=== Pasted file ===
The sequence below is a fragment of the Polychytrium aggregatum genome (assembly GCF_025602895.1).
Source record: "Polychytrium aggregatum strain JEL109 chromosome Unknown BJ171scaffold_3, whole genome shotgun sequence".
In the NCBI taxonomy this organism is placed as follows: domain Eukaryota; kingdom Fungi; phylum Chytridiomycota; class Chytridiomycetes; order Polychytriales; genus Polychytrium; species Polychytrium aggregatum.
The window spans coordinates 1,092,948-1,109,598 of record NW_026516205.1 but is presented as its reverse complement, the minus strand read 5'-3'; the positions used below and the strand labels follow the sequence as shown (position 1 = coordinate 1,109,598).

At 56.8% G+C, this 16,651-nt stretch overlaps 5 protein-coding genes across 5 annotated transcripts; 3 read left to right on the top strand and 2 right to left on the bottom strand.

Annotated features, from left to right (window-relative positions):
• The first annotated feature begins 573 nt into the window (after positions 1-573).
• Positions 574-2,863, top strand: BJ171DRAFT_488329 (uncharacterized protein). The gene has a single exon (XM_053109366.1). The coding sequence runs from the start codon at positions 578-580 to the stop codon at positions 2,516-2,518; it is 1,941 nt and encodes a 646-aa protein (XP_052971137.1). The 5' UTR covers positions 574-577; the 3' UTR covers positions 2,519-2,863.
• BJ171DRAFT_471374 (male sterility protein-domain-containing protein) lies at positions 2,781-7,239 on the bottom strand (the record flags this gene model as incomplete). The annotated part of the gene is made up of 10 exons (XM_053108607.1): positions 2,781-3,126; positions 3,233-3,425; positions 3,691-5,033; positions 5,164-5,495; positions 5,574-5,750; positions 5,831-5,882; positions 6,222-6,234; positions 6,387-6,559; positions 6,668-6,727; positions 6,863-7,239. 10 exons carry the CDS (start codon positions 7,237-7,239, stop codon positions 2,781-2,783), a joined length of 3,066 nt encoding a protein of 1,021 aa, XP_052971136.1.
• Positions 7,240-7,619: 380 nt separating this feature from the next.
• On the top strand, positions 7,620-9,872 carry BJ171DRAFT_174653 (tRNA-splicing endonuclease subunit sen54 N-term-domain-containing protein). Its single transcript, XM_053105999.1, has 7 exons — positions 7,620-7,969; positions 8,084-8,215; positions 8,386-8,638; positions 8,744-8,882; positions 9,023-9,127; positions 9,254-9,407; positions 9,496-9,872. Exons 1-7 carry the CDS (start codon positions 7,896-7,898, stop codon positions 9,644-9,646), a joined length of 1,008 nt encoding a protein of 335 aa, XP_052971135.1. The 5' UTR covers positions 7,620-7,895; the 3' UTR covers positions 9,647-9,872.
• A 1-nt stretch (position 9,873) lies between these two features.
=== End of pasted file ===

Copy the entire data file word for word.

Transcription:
The sequence below is a fragment of the Polychytrium aggregatum genome (assembly GCF_025602895.1).
Source record: "Polychytrium aggregatum strain JEL109 chromosome Unknown BJ171scaffold_3, whole genome shotgun sequence".
In the NCBI taxonomy this organism is placed as follows: domain Eukaryota; kingdom Fungi; phylum Chytridiomycota; class Chytridiomycetes; order Polychytriales; genus Polychytrium; species Polychytrium aggregatum.
The window spans coordinates 1,092,948-1,109,598 of record NW_026516205.1 but is presented as its reverse complement, the minus strand read 5'-3'; the positions used below and the strand labels follow the sequence as shown (position 1 = coordinate 1,109,598).

At 56.8% G+C, this 16,651-nt stretch overlaps 5 protein-coding genes across 5 annotated transcripts; 3 read left to right on the top strand and 2 right to left on the bottom strand.

Annotated features, from left to right (window-relative positions):
• The first annotated feature begins 573 nt into the window (after positions 1-573).
• Positions 574-2,863, top strand: BJ171DRAFT_488329 (uncharacterized protein). The gene has a single exon (XM_053109366.1). The coding sequence runs from the start codon at positions 578-580 to the stop codon at positions 2,516-2,518; it is 1,941 nt and encodes a 646-aa protein (XP_052971137.1). The 5' UTR covers positions 574-577; the 3' UTR covers positions 2,519-2,863.
• BJ171DRAFT_471374 (male sterility protein-domain-containing protein) lies at positions 2,781-7,239 on the bottom strand (the record flags this gene model as incomplete). The annotated part of the gene is made up of 10 exons (XM_053108607.1): positions 2,781-3,126; positions 3,233-3,425; positions 3,691-5,033; positions 5,164-5,495; positions 5,574-5,750; positions 5,831-5,882; positions 6,222-6,234; positions 6,387-6,559; positions 6,668-6,727; positions 6,863-7,239. 10 exons carry the CDS (start codon positions 7,237-7,239, stop codon positions 2,781-2,783), a joined length of 3,066 nt encoding a protein of 1,021 aa, XP_052971136.1.
• Positions 7,240-7,619: 380 nt separating this feature from the next.
• On the top strand, positions 7,620-9,872 carry BJ171DRAFT_174653 (tRNA-splicing endonuclease subunit sen54 N-term-domain-containing protein). Its single transcript, XM_053105999.1, has 7 exons — positions 7,620-7,969; positions 8,084-8,215; positions 8,386-8,638; positions 8,744-8,882; positions 9,023-9,127; positions 9,254-9,407; positions 9,496-9,872. Exons 1-7 carry the CDS (start codon positions 7,896-7,898, stop codon positions 9,644-9,646), a joined length of 1,008 nt encoding a protein of 335 aa, XP_052971135.1. The 5' UTR covers positions 7,620-7,895; the 3' UTR covers positions 9,647-9,872.
• A 1-nt stretch (position 9,873) lies between these two features.